To date, most studies of entrainment have focused on conversational dyads rather than the multi-party conversations typical of teams. The technical objective of this research is to develop, validate and evaluate new measures of linguistic entrainment tailored to multi-party conversations. In particular, the first research goal is to develop multi-party entrainment measures that are computable using language technologies, and that are both motivated and validated by the literature on teams. The second goal is to demonstrate the utility of these measures in being associated with team processes and predicting team success. The supporting activities include 1) collection of an experimentally-obtained corpus where teams collaborate on a task where they converse, and where a team process intervention manipulates likely entrainment, 2) development of a set of entrainment measures for multi-party dialogue, 3) use of standard psychological teamwork measures for convergent validity and random conversations for divergent validity, 4) exploration of how the team factors of gender composition and participation equality impact group entrainment, and 5) evaluation of the utility of measuring entrainment for predicting team and dialogue success. This NSF grant is in collaboration with Susannah Paletz.

    An Intelligent Ecosystem for Science Writing Instruction (September 2014 - August 2017)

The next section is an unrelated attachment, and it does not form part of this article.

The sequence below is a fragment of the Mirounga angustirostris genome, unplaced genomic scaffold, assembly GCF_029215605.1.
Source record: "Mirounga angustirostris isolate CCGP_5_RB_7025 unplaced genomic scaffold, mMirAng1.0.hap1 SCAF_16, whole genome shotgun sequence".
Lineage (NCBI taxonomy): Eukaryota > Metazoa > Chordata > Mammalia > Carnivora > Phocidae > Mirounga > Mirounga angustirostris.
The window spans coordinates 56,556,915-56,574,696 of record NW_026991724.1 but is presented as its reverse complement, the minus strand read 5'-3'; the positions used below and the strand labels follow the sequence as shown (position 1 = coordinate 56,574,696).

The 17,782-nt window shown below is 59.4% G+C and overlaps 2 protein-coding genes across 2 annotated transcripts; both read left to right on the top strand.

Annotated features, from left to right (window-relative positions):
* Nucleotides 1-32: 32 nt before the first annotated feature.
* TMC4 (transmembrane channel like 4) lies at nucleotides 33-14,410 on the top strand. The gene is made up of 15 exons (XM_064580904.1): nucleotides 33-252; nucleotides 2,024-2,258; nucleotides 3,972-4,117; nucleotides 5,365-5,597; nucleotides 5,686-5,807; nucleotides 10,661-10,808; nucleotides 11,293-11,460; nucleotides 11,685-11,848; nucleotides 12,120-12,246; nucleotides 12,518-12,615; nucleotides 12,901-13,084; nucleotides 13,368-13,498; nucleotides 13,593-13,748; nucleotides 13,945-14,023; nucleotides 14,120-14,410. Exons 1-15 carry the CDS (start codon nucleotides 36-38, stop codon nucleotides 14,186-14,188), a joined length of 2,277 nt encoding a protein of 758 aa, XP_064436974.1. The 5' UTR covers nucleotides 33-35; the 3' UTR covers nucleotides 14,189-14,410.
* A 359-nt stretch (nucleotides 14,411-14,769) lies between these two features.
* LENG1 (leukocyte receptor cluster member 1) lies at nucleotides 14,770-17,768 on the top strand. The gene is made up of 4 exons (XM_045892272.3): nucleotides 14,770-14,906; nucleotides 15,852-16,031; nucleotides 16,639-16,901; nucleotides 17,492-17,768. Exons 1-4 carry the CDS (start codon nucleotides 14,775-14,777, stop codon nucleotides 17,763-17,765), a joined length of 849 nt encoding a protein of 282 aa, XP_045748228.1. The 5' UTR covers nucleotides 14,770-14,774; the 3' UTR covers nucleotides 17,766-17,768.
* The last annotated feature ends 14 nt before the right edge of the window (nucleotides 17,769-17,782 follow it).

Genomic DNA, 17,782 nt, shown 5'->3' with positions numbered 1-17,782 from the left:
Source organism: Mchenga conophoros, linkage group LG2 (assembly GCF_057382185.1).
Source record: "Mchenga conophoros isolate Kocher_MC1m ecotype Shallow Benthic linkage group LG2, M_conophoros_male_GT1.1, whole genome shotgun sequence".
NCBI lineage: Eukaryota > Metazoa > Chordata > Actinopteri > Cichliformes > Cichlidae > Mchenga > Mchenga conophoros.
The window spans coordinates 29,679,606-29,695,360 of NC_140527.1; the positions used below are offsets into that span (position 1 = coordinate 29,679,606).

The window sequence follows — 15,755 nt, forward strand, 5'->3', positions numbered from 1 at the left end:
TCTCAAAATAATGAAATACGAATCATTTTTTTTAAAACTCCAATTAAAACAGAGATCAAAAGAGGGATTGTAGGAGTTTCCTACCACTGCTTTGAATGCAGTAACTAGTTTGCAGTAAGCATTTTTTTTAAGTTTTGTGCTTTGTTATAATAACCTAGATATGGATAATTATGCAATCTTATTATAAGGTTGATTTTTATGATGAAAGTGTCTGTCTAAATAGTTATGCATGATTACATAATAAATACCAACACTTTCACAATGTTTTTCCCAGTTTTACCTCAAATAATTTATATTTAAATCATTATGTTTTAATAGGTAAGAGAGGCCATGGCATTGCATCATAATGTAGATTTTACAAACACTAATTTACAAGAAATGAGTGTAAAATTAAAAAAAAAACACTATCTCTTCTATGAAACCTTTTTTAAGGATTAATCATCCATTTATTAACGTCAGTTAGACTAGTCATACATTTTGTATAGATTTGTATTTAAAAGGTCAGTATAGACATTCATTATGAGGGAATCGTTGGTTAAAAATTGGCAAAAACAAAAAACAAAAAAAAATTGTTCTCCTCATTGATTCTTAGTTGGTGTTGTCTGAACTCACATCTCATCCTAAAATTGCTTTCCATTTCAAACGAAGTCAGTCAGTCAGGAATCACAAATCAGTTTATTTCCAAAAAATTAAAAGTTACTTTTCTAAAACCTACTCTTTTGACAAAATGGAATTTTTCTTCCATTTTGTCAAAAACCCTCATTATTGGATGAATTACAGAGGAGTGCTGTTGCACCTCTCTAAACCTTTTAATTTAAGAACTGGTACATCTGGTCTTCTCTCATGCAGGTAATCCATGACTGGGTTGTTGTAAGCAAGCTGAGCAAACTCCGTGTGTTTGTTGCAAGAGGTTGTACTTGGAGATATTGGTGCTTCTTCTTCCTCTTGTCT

The ability to express scientific ideas in both written and oral form is an important 21st century skill. Teachers, employers, and college faculty lament the inability of many high school graduates to write clearly. This deficit in writing is due in part because teachers do not have the time to provide appropriate, timely feedback to students on their writing. This project would help teachers help students achieve these skills through automating an effective feedback process, in ways that are customized to particular disciplines and local classroom needs, particularly in high needs districts. The project will contribute to knowledge about how students learn to write and how computer assisted systems can support this learning.

    This project will develop and test three tools: 1) Teaching resources organized as developmental trajectories for teachers to use (e.g. from more simple to more complex; with diagnostics and strategies for addressing particular challenges); 2) A teacher dashboard that uses Artificial Intelligence tools to provide timely formative assessment to teachers by highlighting problem areas in their students' writing and peer reviews; and 3) An online teacher resource exchange to rapidly grow the set of appropriate assignments that can be used with this approach, critically filtered by student performance metrics. The project builds on a current system called SWoRD, which supports student peer reviewing in many disciplines within and beyond science. Working with six lead teachers and larger set of pilot teachers, the project will develop a trajectory of effective writing assignments in Biology, Chemistry, and Physics. In year three, there will be a summative evaluation with 90 teachers. This NSF grant is in collaboration with Amanda Godley and Christian Schunn.